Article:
Unsettling Ottawa: Settler Colonialism, Indigenous Resistance, and the Politics of Scale
Keywords: settler colonialism, contested cities, scales of Indigenous resistance, Ottawa, decolonization
AbstractThe city of Ottawa is on unceded Algonquin territory and, as the centre of formal political power in what is now known as Canada, has represented an important site for local, regional, national and international Indigenous networks organizing to resist settler state agendas of dispossession and assimilation. Yet the city-region is rarely acknowledged as a deeply contested space where competing ideologies and imaginaries reproduce and disrupt settler colonial common sense and state power. Based on a critical interrogation of methodological settler colonialism, this paper proposes a decolonizing scalar lens to analyze Indigenous contestations that unsettle Ottawa. Through brief case studies of local community-building, the Algonquin land claims process, and Chief Theresa Spence’s hunger strike on Victoria Island, it illustrates the contested, interconnected, and competing nature of scalar confi gurations and spatial ontologies and the role of “Ottawa” in settler colonialism and Indigenous resurgence.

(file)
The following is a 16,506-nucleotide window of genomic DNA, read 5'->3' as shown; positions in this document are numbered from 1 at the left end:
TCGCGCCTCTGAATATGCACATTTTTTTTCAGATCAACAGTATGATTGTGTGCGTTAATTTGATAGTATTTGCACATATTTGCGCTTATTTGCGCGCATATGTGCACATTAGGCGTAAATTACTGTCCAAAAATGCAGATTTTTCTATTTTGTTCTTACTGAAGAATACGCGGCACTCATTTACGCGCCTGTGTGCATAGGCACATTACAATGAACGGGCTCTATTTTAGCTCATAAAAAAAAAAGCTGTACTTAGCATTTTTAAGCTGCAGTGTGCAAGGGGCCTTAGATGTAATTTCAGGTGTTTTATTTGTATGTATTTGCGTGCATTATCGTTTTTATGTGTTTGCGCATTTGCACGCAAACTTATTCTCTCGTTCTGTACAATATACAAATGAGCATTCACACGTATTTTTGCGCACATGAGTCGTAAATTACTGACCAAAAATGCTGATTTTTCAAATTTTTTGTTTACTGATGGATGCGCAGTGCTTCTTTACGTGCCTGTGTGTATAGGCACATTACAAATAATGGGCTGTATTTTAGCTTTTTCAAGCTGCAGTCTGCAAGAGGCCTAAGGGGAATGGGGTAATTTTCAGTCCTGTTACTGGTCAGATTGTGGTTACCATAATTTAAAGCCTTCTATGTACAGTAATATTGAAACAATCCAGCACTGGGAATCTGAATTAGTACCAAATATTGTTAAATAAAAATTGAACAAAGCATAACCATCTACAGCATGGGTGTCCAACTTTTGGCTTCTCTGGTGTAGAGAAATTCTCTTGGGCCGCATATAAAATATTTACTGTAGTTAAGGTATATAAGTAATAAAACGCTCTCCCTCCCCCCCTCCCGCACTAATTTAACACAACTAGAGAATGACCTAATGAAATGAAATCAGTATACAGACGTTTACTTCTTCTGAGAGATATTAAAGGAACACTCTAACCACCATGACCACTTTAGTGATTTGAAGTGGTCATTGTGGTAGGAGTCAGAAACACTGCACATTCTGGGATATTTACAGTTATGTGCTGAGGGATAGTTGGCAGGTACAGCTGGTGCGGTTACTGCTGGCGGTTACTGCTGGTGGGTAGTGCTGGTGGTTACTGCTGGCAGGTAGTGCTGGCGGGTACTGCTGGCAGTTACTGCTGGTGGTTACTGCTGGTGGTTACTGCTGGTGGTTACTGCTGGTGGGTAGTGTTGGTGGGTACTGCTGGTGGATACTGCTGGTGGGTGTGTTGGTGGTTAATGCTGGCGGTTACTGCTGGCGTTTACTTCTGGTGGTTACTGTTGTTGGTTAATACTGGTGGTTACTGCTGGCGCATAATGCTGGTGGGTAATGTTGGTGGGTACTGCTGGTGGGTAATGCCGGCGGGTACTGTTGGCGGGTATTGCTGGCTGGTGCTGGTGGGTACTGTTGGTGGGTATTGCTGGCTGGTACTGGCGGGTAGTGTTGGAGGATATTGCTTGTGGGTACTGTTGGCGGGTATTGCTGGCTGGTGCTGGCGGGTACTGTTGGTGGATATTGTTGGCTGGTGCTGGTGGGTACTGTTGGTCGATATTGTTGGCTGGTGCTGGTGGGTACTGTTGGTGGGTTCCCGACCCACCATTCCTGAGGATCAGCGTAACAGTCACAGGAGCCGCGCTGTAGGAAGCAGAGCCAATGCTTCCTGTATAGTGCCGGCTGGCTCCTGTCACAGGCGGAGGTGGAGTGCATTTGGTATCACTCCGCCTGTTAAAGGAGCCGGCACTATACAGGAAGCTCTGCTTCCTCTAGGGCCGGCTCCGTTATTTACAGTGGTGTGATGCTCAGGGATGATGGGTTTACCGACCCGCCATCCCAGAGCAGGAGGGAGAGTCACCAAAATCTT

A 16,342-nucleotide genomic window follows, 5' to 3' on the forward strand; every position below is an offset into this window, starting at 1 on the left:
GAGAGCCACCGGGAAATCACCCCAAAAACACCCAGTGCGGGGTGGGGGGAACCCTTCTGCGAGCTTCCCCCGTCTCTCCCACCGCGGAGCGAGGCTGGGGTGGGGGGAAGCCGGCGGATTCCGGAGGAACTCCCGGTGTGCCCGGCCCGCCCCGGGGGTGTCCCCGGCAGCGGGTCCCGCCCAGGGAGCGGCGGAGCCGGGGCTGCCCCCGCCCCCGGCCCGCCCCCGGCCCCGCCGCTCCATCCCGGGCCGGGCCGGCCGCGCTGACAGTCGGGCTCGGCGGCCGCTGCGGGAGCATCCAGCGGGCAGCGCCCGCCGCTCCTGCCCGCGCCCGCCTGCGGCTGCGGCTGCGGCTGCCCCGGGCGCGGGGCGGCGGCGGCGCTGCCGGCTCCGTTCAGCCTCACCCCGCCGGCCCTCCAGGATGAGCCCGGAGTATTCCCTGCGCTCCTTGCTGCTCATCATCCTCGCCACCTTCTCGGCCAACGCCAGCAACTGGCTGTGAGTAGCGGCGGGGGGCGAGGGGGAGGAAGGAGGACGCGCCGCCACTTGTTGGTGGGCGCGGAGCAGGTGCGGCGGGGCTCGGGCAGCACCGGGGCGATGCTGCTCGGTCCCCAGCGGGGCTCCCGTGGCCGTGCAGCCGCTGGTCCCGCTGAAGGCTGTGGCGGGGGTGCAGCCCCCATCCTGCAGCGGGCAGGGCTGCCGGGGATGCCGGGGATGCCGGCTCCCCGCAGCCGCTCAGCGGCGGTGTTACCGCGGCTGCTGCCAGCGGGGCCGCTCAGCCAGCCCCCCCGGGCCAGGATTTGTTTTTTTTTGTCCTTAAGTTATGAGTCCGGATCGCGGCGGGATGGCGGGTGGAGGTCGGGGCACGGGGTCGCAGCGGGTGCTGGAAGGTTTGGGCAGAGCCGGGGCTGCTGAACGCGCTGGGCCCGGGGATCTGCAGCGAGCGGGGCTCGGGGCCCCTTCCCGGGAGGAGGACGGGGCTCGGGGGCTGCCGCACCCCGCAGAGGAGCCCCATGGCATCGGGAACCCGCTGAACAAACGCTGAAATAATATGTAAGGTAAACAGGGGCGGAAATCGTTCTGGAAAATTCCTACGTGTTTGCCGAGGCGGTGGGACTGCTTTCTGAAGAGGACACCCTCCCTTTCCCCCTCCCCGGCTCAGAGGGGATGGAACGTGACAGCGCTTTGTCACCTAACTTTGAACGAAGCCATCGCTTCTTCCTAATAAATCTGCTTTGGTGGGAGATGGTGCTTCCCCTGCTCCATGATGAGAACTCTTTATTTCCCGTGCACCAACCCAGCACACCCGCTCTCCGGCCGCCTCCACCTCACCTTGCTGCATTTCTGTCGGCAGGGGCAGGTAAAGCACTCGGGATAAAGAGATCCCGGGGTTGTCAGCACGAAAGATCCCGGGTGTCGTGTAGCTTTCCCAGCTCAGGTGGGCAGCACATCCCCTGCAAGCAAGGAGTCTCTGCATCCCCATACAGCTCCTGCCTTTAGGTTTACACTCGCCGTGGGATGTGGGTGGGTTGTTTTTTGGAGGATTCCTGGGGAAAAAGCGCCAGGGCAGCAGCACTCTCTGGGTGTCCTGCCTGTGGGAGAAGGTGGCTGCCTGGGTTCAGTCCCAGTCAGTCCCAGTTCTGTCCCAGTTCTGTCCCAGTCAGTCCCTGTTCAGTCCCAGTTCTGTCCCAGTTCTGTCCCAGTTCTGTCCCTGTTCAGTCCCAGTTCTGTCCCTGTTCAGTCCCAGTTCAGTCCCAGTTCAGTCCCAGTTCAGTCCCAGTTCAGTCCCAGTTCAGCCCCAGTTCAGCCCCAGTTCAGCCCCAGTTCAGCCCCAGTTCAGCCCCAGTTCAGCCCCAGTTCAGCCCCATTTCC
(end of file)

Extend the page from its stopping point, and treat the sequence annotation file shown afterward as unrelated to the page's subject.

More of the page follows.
Copyright: Institute of Urban Studies